Shirjan and Agha Mansour talked about how Taliban rule worked. They were enough in control of the territory to levy their own income tax, called ushur, which is fixed at 10%, and issued receipts for payments rendered.
“They collect 10% tax on all income, even from the government fields,” said Agha Mansour. “So if you grow 100kg of wheat you pay 10kg and they give you a receipt and never charge extra or more.”
Shirjan added: “At least they are honest. They don’t take bribes like the government officials do.”
The taxes are deposited with a Taliban “banker”, who uses the money to run his shop and in return supplies the Taliban with food and other necessities.
Then Shirjan repeated an argument that can be heard all over Afghanistan.
“If you take your case to a government court it will take you four to five years to finish because the longer the case goes the more bribes you pay. So the officials don’t want you to finish. Whereas if you take your case to the Taliban court they will give a judgment in one day and according to God’s ruling. So the people go to the Taliban.” [continued…]
The Taliban is winning the war in Afghanistan, a fact even the top US commander in the country reluctantly concedes. Offering a glimpse of the strategic assessment he was originally scheduled to deliver earlier this month, General Stanley McChrystal warned that American casualties were likely to keep rising, and said the US must deploy more troops to the south and east of the country.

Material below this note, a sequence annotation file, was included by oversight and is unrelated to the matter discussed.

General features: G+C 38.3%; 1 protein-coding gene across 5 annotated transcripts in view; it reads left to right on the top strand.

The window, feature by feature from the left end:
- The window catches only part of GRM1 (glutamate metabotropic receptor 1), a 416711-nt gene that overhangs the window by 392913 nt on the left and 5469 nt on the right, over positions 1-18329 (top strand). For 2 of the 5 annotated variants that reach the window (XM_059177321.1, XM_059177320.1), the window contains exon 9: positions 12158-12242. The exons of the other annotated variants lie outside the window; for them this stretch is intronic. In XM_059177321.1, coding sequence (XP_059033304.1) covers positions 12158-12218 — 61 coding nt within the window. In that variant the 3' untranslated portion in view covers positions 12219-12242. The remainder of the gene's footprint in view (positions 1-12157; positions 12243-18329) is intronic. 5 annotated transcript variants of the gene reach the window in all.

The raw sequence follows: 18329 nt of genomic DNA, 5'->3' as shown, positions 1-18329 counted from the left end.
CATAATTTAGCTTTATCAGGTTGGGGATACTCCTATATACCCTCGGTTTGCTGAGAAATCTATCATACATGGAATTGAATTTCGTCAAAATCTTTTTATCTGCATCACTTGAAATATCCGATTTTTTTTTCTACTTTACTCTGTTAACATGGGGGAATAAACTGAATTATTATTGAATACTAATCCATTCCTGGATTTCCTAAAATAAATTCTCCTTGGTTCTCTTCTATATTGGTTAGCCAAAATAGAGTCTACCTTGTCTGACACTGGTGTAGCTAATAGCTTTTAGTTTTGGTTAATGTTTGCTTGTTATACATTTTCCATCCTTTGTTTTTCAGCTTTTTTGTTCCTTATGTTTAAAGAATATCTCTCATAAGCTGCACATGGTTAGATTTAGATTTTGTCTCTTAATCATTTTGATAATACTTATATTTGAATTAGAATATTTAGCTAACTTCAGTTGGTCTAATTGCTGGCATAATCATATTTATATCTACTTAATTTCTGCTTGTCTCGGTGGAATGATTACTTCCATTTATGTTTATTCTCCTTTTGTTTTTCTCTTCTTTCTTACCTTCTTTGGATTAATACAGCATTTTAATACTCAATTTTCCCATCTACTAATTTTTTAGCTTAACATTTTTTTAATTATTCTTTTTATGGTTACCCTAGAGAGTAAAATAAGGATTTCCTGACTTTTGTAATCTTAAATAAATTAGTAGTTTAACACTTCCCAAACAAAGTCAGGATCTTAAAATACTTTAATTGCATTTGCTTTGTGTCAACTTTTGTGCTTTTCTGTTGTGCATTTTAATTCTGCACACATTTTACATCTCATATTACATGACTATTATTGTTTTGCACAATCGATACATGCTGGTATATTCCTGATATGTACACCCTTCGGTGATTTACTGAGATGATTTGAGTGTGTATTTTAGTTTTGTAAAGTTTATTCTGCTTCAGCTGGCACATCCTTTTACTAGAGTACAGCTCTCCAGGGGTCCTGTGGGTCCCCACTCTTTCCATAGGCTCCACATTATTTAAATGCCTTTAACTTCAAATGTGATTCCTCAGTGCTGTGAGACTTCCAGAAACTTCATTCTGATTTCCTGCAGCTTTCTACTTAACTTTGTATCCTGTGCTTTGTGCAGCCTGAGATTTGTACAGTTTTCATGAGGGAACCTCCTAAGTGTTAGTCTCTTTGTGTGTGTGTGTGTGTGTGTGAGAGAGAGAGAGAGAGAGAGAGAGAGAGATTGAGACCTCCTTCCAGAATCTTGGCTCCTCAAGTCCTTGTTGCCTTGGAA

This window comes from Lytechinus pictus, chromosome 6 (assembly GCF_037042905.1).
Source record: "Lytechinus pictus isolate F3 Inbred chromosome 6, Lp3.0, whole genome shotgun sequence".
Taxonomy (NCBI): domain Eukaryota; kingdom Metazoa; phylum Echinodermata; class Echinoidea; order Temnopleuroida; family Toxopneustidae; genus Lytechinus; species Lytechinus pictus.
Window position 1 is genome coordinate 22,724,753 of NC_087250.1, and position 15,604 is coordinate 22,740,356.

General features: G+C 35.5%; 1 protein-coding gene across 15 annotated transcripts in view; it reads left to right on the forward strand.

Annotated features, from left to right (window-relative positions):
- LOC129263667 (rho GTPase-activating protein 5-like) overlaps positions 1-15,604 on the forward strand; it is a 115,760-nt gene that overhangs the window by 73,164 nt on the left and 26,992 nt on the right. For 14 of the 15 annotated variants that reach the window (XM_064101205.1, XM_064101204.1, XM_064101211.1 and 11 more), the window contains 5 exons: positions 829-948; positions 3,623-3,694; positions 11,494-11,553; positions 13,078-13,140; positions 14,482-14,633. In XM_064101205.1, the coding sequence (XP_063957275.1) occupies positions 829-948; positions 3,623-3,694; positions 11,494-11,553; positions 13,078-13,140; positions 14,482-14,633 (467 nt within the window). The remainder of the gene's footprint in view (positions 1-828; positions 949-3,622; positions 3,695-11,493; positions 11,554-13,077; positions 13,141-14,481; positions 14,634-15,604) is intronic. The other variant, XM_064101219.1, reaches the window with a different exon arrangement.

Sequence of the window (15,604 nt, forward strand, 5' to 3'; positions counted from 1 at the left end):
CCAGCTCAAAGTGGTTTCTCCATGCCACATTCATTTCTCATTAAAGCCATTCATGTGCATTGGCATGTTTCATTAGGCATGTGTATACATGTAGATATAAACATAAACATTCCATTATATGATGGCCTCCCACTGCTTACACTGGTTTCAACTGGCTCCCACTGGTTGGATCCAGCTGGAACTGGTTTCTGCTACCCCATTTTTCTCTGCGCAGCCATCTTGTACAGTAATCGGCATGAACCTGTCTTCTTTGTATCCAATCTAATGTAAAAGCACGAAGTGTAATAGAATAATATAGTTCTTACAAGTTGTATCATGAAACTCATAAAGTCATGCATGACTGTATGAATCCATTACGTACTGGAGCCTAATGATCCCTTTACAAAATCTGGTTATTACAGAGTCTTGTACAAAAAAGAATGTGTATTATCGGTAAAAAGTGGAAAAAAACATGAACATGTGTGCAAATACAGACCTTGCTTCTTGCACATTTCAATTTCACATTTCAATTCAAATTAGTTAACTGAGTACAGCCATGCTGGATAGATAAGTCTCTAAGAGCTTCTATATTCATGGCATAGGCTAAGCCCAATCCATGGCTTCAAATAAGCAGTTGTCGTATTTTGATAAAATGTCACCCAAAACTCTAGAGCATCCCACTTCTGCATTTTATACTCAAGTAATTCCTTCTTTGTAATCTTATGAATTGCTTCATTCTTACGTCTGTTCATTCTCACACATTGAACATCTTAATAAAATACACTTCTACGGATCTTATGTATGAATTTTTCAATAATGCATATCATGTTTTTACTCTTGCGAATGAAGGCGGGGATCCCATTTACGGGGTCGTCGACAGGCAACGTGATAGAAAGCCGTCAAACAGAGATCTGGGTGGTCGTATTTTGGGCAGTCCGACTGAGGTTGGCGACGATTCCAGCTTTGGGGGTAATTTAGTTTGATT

The Taliban inflicted 76 casualties on coalition forces across Afghanistan in July. In Helmand, a historically restive province in the south, there is no safe area, and every day rockets fall on Lashkar Gah, the regional capital. Whatever tactical advances an increased American presence might win, the ultimate political objectives for which the US deployed its troops here are growing more distant. President Hamid Karzai is expected to lead in first-round elections later this week, but among Pashtuns in the south, attitudes toward Kabul and the international coalition are only growing more sour. Few tribes enjoy workable relations with the government – essentially only the Zirak tribes in Kandahar. Meanwhile, opinion polls in Britain and the US show the public has serious doubts about the meaning and direction of the war. [continued…]
… our leaders in Washington, apparently, are not yet sick and tired of war in Afghanistan. For almost a year, Western officials have been conceding that the war will not end without a political solution that involves negotiations with insurgents. But, these officials say, the West isn’t ready yet to make a deal. “Reconciliation is important, but not now,” one Western diplomat told the New York Times. “It’s not going to happen until the insurgency is weaker and the government is stronger.”
So, there’s going to be a deal with insurgents; that’s a foregone conclusion. The question that remains is how many more people will die before that happens – and whether, from the point of view of the interests of the majority of Afghans and the majority of Americans, the deal we can get 5 or 10 years from now is likely to be so much better than the deal we could get in the next year as to justify the deaths that will be the guaranteed result of postponing meaningful negotiations. [continued…]